Gay teen possibly deported to Ethiopia: "Back in his country, it will be like death"

Immigration officials in Boston are threatening to deport a 19 year old gay student back to his home country of Ethiopia. Ethiopia is a nation where LGBT relationships are illegal. According to Amnesty International, LGBT people could be jailed for up to 15 years.This possible deportation is happening at the same time President Obama is criticizing Uganda for their dangerous new antigay law. The 19 year old was arrested back in January after he lost his student visa and remains in jail, despite having no criminal record. He appeared before a judge twice, in shackles, where he was asked if he wanted to voluntarily return home. It was at that time he requested an attorney.

“This is a very serious deal,” said the student’s uncle, who spoke on condition of anonymity from Canada. “Back in his country, it will be like death.” Advocates for immigrants said the case illustrates the perils of the US immigration system, where immigrants are not assigned public defenders and are often forced to defend themselves in court. Federal officials say immigration officers ask detainees if they are afraid to go home, which could clear the way for them to apply for asylum, but lawyers say many foreigners are reluctant to confide in their jailers.

And two people in Worcester who know the young man — Todd Williams, an openly gay Republican candidate for state senator, and his campaign manager, Mesfin Beshir, a nonprofit director from Ethiopia — said in separate interviews that the student recently told them he is gay. “He’s openly gay . . . He blatantly told me, ‘I’m gay,’ ” Williams said in a telephone interview. “If he’s returned or deported to Ethiopia, I’m in fear of what may happen to him.”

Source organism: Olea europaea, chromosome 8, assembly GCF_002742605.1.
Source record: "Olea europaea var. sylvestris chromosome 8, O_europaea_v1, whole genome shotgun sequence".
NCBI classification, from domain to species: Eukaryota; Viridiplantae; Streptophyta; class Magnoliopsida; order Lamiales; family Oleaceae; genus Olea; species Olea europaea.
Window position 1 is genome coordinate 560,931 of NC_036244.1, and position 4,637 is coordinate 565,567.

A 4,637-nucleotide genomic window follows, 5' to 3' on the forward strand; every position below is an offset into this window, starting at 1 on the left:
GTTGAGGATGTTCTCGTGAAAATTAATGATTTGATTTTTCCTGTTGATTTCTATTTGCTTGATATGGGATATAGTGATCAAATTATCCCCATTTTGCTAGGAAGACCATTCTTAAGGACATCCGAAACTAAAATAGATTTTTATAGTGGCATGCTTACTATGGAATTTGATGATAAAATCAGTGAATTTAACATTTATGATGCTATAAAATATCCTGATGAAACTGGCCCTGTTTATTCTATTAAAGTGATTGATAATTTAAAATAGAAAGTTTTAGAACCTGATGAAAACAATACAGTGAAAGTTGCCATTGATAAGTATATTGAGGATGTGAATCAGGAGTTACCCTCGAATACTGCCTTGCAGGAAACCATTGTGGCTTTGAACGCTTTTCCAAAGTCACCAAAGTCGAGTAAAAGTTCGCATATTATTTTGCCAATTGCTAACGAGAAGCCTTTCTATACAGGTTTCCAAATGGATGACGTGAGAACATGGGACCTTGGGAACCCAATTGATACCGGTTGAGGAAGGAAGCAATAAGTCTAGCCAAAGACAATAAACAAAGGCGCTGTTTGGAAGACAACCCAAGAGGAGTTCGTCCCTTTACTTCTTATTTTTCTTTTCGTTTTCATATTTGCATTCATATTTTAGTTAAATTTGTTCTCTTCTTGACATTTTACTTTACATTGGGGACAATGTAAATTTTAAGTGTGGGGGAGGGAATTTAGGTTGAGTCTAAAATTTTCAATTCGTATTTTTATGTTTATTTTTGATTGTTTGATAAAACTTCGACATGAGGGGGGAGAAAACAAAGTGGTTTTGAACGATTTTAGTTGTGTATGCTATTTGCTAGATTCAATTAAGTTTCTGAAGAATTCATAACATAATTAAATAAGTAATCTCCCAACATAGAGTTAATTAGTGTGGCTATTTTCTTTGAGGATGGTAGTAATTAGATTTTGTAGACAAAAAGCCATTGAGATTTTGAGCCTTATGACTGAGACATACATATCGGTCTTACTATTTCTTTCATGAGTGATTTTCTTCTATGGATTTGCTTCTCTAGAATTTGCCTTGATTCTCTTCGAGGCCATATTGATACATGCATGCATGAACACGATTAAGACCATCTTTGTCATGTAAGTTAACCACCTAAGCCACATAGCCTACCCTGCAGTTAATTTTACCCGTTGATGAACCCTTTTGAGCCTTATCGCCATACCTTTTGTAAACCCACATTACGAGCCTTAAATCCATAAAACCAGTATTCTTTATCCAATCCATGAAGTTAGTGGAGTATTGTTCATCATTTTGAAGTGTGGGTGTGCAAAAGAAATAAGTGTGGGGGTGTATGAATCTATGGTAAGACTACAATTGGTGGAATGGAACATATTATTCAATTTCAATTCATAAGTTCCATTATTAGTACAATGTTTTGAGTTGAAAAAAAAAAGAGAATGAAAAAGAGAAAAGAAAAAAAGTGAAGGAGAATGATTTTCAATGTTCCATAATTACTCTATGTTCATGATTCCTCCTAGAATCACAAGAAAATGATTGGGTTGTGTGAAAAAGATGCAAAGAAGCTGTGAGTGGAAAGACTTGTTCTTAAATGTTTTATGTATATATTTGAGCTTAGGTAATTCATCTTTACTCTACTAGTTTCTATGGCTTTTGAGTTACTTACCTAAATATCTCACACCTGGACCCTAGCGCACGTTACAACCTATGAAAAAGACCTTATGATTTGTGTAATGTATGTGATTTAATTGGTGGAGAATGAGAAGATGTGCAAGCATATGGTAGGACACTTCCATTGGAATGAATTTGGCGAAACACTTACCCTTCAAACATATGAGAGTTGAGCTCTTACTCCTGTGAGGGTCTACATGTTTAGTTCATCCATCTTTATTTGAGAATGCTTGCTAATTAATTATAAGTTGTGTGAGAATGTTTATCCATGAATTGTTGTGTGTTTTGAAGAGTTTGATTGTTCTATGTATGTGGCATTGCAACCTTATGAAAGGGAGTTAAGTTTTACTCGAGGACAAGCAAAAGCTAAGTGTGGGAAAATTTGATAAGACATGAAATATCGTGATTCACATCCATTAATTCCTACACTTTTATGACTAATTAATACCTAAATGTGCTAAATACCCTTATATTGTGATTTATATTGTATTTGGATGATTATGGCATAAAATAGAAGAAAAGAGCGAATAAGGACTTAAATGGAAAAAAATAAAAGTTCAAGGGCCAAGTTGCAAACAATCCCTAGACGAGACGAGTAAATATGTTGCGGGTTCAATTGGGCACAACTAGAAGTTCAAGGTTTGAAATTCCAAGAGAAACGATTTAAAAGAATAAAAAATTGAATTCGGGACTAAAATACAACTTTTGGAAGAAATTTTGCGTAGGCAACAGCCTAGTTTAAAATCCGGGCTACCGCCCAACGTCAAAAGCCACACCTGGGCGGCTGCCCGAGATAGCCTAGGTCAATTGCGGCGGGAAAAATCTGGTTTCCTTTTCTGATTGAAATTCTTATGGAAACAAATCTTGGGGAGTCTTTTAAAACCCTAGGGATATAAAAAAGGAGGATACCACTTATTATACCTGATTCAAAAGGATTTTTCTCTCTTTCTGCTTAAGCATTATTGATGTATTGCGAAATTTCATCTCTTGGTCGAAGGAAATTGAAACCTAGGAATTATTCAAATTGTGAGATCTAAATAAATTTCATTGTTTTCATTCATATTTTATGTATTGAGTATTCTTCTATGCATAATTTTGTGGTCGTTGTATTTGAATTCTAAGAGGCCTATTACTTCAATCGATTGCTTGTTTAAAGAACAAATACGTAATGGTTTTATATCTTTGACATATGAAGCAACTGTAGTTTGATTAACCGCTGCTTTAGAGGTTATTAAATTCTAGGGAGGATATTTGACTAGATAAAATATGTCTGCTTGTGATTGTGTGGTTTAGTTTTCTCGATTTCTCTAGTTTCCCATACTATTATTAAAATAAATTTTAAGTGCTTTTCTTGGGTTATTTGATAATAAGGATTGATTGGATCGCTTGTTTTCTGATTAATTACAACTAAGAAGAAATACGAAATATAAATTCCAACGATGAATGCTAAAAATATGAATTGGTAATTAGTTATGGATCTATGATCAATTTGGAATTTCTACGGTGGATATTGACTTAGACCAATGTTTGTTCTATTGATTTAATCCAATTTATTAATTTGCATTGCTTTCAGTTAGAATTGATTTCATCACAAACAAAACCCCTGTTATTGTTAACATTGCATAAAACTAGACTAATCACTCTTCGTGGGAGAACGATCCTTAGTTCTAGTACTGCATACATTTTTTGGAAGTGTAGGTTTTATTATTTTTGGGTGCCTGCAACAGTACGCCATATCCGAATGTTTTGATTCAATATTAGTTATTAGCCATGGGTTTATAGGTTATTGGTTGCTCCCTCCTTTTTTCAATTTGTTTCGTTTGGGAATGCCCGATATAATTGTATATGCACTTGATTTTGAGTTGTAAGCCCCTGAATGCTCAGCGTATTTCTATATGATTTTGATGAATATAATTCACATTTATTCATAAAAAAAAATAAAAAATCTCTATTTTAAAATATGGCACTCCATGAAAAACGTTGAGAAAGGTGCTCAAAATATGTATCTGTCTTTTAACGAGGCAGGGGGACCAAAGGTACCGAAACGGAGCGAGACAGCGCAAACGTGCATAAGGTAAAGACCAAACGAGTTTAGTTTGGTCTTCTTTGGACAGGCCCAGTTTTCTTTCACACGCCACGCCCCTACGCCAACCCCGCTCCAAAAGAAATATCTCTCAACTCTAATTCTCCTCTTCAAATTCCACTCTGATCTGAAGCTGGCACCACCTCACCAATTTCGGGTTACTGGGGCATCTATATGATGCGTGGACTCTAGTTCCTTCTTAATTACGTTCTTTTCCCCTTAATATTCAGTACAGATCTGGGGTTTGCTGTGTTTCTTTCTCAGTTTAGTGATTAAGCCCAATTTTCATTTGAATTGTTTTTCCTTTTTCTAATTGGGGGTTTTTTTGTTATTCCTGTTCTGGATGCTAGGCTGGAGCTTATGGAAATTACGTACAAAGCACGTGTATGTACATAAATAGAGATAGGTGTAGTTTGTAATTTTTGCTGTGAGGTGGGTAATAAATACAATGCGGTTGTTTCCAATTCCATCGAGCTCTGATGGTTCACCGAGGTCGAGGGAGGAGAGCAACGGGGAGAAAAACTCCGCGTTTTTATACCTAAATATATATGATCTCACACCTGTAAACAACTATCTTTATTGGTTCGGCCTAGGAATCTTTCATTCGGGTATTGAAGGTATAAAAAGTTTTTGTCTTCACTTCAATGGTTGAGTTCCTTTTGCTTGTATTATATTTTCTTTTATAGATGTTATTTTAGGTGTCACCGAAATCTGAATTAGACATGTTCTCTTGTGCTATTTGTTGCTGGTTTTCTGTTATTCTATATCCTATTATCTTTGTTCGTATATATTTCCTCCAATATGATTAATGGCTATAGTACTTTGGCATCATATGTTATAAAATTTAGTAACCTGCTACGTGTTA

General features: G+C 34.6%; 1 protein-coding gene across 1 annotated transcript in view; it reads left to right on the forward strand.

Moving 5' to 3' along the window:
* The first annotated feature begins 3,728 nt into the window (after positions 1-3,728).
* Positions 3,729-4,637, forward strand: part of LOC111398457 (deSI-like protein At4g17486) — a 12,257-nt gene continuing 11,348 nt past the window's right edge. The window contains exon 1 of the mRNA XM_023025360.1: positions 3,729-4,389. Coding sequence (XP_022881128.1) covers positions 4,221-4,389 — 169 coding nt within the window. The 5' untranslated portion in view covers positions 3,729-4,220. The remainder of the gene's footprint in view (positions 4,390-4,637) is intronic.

“It doesn’t really matter for me whether he’s gay, straight, or whatever. He is my nephew. I love him,” his uncle said. But, he added, “If he is [gay]. He should be afraid.”

The mere possibility of this gay teenager being deported back to Ethiopia is disturbing. As long as we have countless nations with dangerous and deadly anti-LGBT laws, the United States should be viewed as a safe haven or a place that offers some hope to LGBT people from around the world that there are safe and welcoming places where they can live in peace.

Towleroad has the full story.

Issues: 

Related Stories

 

As a Major League Baseball umpire for the past 29 seasons, Dale Scott has worked three World Series, three All-Star Games, two no-hitters and numerous playoff games. He is also the first out active male official in the MLB, NBA, NHL, or NFL, and the first Major League Baseball umpire to publicly say he is gay while active.